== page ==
Michael Hopcroft is a board member of the Mental Health Association of Portland
Protective order denies citizenry a full accounting
Thursday marks the third anniversary of the death of James Chasse Jr. The brutal way he died in the custody of Portland police officers has been debated relentlessly. The event still demands answers because the questions are too disturbing to ignore.
We know what happened to James. District Attorney Michael Schrunk released the homicide investigation within days after the grand jury saw it. Those documents detailed the event from every perspective.
On a warm summer evening, James encountered two Portland police officers and a Multnomah County deputy who attempted to take him into custody. James suffered critical injuries to his ribs and lungs that proved fatal within an hour, an outcome ensured by delays in getting him medical care.
His crime? An officer testified he thought James may have urinated on a tree. New documents show that even that crime is in dispute.
Excuses and misdirection began immediately. An officer said he had accidentally fallen on Chasse; the medical examiner found broken bones and injuries consistent with being kicked, punched and Tased. The beating took place on a downtown street corner, and dozens of eyewitnesses — tourists, commuters, shopkeepers, diners, pedestrians — confirm the savagery.
Officers claimed James was homeless; he lived in an apartment a few blocks away. Officers said they knew him; James had no police contact in over 20 years. Officers said he was a drug dealer and pointed to a white substance in his backpack as proof; forensic analysis revealed breadcrumbs.
Instead of an emergency room, James was taken to jail, where his injuries were finally acknowledged by a nurse. He died, still shackled, in the back of a patrol car on the way to the hospital. We can only imagine the pain and suffering those injuries caused him.
The default explanation from the officers was, “We didn’t do anything wrong.” The district attorney and a grand jury ruled no crime was committed.
This outcome presents a problem if the officers are right. What if no crime was committed, and the excuse, “We didn’t do anything wrong,” however unsatisfying in the face of the death of an innocent man, is technically correct? What if the officers followed their training and procedures precisely?
If so, police officers present a potentially deadly threat to those who may have urinated on a tree — or who look strange, suspicious, frightened or in some other way out of the ordinary to police.
The immediate and continuing actions of the Portland Police Bureau support this conclusion: The officers who brutalized James were back on duty within a few days. No disciplinary actions to Officers Bret Burton and Christopher Humphreys, or to Sgt. Kyle Nice, will proceed until the internal investigation is finished.
Critical incidents in which police officers kill citizens are supposed to have an official and full explanation — an internal investigation combining fact gathering and analysis. Decisions are made based on this internal investigation, one of the most important being: Did someone do something wrong?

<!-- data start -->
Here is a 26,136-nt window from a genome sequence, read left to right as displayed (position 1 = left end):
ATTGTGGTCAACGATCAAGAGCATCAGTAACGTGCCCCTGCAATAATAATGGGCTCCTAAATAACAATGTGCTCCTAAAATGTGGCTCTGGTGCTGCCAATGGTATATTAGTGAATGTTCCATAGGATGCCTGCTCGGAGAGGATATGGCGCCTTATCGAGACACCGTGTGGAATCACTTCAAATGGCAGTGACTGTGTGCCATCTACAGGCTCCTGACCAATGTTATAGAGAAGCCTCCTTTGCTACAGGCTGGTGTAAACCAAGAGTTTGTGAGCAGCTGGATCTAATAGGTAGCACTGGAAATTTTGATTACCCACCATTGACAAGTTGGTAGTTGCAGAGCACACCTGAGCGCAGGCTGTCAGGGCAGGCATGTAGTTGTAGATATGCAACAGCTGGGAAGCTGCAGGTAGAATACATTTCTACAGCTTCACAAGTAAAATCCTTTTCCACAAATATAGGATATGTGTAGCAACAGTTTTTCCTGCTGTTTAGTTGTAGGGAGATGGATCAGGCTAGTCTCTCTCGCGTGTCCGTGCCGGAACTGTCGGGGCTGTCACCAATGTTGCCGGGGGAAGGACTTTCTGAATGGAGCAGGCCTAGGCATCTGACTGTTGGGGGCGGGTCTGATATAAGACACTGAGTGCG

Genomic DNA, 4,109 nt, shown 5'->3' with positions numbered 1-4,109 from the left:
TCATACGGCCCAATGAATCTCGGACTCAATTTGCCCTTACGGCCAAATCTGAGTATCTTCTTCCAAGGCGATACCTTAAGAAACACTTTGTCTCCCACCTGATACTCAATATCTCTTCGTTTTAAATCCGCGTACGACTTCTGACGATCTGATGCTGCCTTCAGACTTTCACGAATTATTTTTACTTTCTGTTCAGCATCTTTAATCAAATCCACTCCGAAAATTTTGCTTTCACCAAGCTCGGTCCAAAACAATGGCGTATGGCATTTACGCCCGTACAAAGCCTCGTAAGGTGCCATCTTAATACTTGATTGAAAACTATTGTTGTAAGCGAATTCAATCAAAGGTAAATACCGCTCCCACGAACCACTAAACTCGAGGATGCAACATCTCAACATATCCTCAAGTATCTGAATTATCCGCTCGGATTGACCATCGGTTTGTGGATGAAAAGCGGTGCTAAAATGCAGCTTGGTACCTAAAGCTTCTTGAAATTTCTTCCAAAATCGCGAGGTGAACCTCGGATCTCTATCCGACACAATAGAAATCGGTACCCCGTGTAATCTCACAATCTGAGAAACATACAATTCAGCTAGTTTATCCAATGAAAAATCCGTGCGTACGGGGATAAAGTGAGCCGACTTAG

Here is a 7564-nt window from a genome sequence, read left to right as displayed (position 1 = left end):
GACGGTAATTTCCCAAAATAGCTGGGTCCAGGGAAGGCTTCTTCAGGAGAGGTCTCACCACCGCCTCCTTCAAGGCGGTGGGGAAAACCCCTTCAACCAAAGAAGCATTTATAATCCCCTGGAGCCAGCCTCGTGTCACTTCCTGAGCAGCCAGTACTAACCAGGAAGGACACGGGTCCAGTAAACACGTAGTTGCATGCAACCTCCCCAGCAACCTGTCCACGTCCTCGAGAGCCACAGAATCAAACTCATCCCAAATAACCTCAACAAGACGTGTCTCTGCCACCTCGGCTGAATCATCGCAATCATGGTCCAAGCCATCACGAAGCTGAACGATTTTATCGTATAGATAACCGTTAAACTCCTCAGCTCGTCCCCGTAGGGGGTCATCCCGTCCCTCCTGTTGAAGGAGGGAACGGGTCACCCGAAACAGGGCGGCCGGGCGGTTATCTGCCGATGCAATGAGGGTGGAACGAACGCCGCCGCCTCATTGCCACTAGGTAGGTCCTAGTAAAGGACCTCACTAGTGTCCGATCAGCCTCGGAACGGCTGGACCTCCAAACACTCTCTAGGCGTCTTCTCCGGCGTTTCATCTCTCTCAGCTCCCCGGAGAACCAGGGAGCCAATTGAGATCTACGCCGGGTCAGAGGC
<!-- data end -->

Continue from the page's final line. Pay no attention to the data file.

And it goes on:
So what happened? What really happened?
Three years have passed, yet the police internal investigation of what happened to James Chasse remains on the desk of Police Chief Rosie Sizer — unfinished.
The answer is financial. A civil suit is slowly proceeding through the federal court by James’ family against the city of Portland, TriMet and American Medical Response. A portion of the suit against Multnomah County was settled in July. Opening arguments start in March 2010. With potential appeals the case could last a year longer. The results of the internal investigation may affect public opinion, and, assuming it shows the city at fault, it’s in the best financial interest of the city to withhold its release. Thus, the truth about what happened and accountability for it has become tangled in shrouds of politics and money.
James Chasse’s story has become political and public. Many have been galvanized on both sides of the question of public responsibility and what to do about the officers directly involved. But when dealing with Chasse the cause, it’s important not to forget Chasse the man.
It takes courage to live with a severe mental illness. There is isolation. There are the thoughts you cannot trust, the delusions you cannot shake. There is fear. Just going on, following your treatment, and living itself is a challenge. But it was a challenge that Chasse, like many others, had been meeting on a daily basis. His life was cut short not by his illness or any failure on his part, but by blunt-force trauma caused by Portland police officers.
Details continue to emerge of what happened that September afternoon, some of them horrifying. Many more details are kept secret by the vast judicial protective order, supposedly to prevent public release from interfering with the city’s defense of the ongoing litigation in a civil case. Advocacy from our organization, perhaps this very writing, was determined to be a threat to officer safety.
Rosie Sizer should release her internal investigation about what happened to James Chasse immediately in the interest of a larger goal: Public safety begins and ends with public accountability.
On this sad anniversary, we remember James Chasse. He was not a nameless victim. What we must also recognize is that there are no nameless victims — that prior to every death there is a life.